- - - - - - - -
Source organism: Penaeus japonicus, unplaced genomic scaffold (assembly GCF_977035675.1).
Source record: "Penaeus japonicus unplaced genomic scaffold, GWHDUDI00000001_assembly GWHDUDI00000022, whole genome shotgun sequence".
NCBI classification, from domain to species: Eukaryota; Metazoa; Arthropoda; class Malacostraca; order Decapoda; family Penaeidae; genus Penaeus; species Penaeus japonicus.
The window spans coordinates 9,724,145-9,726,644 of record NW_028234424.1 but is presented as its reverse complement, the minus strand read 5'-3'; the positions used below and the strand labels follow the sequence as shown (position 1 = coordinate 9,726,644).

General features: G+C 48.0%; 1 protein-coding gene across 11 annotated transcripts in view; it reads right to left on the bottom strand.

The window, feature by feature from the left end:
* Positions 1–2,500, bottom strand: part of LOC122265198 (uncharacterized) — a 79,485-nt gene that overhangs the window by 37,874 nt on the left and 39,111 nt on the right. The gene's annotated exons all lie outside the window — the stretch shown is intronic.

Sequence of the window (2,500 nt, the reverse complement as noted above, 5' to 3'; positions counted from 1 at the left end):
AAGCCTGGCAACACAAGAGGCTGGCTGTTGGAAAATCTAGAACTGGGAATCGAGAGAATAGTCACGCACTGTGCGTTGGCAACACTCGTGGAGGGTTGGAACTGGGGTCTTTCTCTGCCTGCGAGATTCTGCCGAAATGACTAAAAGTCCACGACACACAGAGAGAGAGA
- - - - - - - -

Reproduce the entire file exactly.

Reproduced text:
Source organism: Penaeus japonicus, unplaced genomic scaffold (assembly GCF_977035675.1).
Source record: "Penaeus japonicus unplaced genomic scaffold, GWHDUDI00000001_assembly GWHDUDI00000022, whole genome shotgun sequence".
NCBI classification, from domain to species: Eukaryota; Metazoa; Arthropoda; class Malacostraca; order Decapoda; family Penaeidae; genus Penaeus; species Penaeus japonicus.
The window spans coordinates 9,724,145-9,726,644 of record NW_028234424.1 but is presented as its reverse complement, the minus strand read 5'-3'; the positions used below and the strand labels follow the sequence as shown (position 1 = coordinate 9,726,644).

General features: G+C 48.0%; 1 protein-coding gene across 11 annotated transcripts in view; it reads right to left on the bottom strand.

The window, feature by feature from the left end:
* Positions 1–2,500, bottom strand: part of LOC122265198 (uncharacterized) — a 79,485-nt gene that overhangs the window by 37,874 nt on the left and 39,111 nt on the right. The gene's annotated exons all lie outside the window — the stretch shown is intronic.

Sequence of the window (2,500 nt, the reverse complement as noted above, 5' to 3'; positions counted from 1 at the left end):
AAGCCTGGCAACACAAGAGGCTGGCTGTTGGAAAATCTAGAACTGGGAATCGAGAGAATAGTCACGCACTGTGCGTTGGCAACACTCGTGGAGGGTTGGAACTGGGGTCTTTCTCTGCCTGCGAGATTCTGCCGAAATGACTAAAAGTCCACGACACACAGAGAGAGAGA